People's Review - - LEADER -

and turns be­came a die-hard fed­eral, repub­li­can of a sec­u­lar­ist. Gau­tam is not the only com­mu­nist leader to try par­lia­men­tary en­try shortly af­ter los­ing gen­eral elec­tions. His party com­rade Mad­hav Ku­mar Nepal was more suc­cess­ful in this re­spect. Nepal lost in gen­eral elec­tions but had an­other par­lia­men­tar­ian to re­sign in lieu of an am­bas­sado­rial post­ing in Sri Lanka, and be­came a mem­ber of the Con­stituent Assem­bly. Mad­hav was es­sen­tial for Con­sti­tu­tion draft­ing but he went on to be­come prime min­is­ter. He was matched by his deputy premier Su­jata who looked af­ter the for­eign af­fairs min­istry, though she too had lost elec­tions. And the en­tire elected NC team did not feel shamed when a de­feated one headed the Congress team to the coali­tion cabi­net un­der an­other de­feated com­mu­nist leader. Lit­tle won­der then such are politi­cians who say, noth­ing is im­pos­si­ble in pol­i­tics.

All for own role

Pro-monar­chists seem to be di­vided into var­i­ous groups. The dif­fer­ences among them re­late to who gets what role. Every­body wants a role for him­self or her­self. This does not in­spire much con­fi­dence in oth­ers who do not think of what role they can ex­pect for them­selves; their only con­cern is the his­tor­i­cal role of the in­sti­tu­tion whose rel­e­vance, they as­sert, is all the more un­der­scored by the never-end­ing tran­si­tion pe­riod in the coun­try. With such pro-monar­chists, who ought need repub­li­cans? Even af­ter the Oli-gov­ern­ment is en­dorsed by two-thirds ma­jor­ity in par­lia­ment and is con­sid­ered to be the “most pow­er­ful” gov­ern­ment since the dawn of democ­racy in 1951, there is wide­spread dis­sat­is­fac­tion with the gov­ern­ment's no-per­for­mance. Like­wise, pro-monar­chists like the ever squab­bling pan­chas are de­bat­ing whether for­mer King Gya­nen­dra met with Chi­nese Pres­i­dent Xi Jin­ping or not. They don't re­alise that the king who adamantly re­jected the pro­posal for a baby king and who in­sisted with the Chi­nese that his visit should cul­mi­nate in a meet­ing with Xi him­self. Bei­jing has its own style. It con­vinced the for­mer monarch who agreed to meet the South Asian af­fairs ad­vi­sor fol­lowed by the na­tional ad­vi­sor and fi­nally the pow­er­ful leader. Spade work is es­sen­tial in their work style. Metic­u­lous prepa­ra­tions are re­quired, in­clud­ing the agen­das and fol­low-up home­work for suc­ceed­ing ses­sions with higher ups in the power ech­e­lons so as to make meet­ing mean­ing­ful and hope­fully fruit­ful.

Black list

Just when civil so­ci­ety, hu­man rights groups and op­po­si­tion par­ties in In­dia have been mak­ing sharp crit­i­cism against the Naren­dra Modi gov­ern­ment of us­ing less than demo­cratic meth­ods in de­tain­ing so­cial ac­tivists and in­tel­lec­tu­als who were against the rul­ing Bharatiya Janata Party, it is a queer co­in­ci­dence that the KP Oli gov­ern­ment has drafted a “black list” of jour­nal­ists. Ac­tu­ally, black lists al­ways ex­isted. The dif­fer­ence is that such ap­proaches are in­cor­po­rated in “lok­tantrik” days. This is per­haps the first time a rul­ing side has the worst press in the re­vived mul­ti­party decades. If the hi­ber­nat­ing coun­selors to Oli had the re­quired knowl­edge and skill, things might have worked bet­ter. In­stead, the premier's Oli's pop­u­lar­ity and rep­u­ta­tion is suf­fer­ing a slide so fast that it might be ex­tremely doubt­ful whether they can re­trieve what has been lost. A sec­tion in the UML fac­tion of Nepal Com­mu­nist Party (NCP) has been whis­per­ing among its mem­bers that Prime Min­is­ter Oli is think­ing of mak­ing a thor­ough over­haul in his team to sal­vage his gov­ern­ment's pub­lic im­age. It's late, but per­haps not as late as might be gen­er­ally thought, pro­vided the new team is equipped with new ideas, ef­fec­tive ap­proaches and skill in de­liv­er­ing. Min­is­ters oc­cu­py­ing ma­jor min­is­te­rial port­fo­lios are known to have been tried and tested prov­ing them­selves merely a medi­ocre crop. Me thinks, so weak is Oli that he will stick with his groove of cronies and hangars-on. Not even his own party in­tel­lec­tu­als, civil so­ci­ety lead­ers, hu­man rights work­ers and mem­ber of var­i­ous pro­fes­sional units have been able to come with opin­ions and write­ups that de­fend the gov­ern­ment's ef­forts. When there is some­thing de­liv­ered, peo­ple will sooner or later know. Publi­cists can't fool all the peo­ple all the time, es­pe­cially in a coun­try where par­ties have been try­ing to fool all the peo­ple all the time.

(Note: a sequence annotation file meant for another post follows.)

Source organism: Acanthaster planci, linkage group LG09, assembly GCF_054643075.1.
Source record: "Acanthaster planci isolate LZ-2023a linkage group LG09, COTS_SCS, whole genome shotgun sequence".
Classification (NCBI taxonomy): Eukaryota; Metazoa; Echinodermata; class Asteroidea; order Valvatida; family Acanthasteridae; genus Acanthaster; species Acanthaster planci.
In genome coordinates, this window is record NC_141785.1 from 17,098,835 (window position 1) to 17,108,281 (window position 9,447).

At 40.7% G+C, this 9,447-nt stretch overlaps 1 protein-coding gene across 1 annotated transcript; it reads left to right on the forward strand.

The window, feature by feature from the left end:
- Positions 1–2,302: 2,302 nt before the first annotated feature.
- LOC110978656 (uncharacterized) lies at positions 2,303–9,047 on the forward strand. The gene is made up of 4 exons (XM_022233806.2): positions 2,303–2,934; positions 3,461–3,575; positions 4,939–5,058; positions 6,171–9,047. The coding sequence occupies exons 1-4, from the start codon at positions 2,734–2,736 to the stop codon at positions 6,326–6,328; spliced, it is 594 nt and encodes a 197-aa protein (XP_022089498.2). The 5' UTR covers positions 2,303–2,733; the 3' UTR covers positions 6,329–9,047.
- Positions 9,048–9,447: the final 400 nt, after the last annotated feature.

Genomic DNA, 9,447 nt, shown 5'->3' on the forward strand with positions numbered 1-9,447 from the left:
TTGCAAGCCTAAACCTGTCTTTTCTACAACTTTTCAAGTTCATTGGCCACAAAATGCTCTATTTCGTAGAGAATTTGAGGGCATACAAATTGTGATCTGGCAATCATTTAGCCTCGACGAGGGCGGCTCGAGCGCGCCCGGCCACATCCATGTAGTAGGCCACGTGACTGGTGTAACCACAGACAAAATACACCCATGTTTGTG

With­out com­ment

NCP (NCP) mem­ber and for­mer min­is­ter R.K. Mainali, in Nepal Sa­macharpa­tra: “If the gov­ern­ment keeps on go­ing like this for an­other six months, the sit­u­a­tion will be very tor­ment­ing…I know Oli is ego­is­tic, naïve and short-sighted.”

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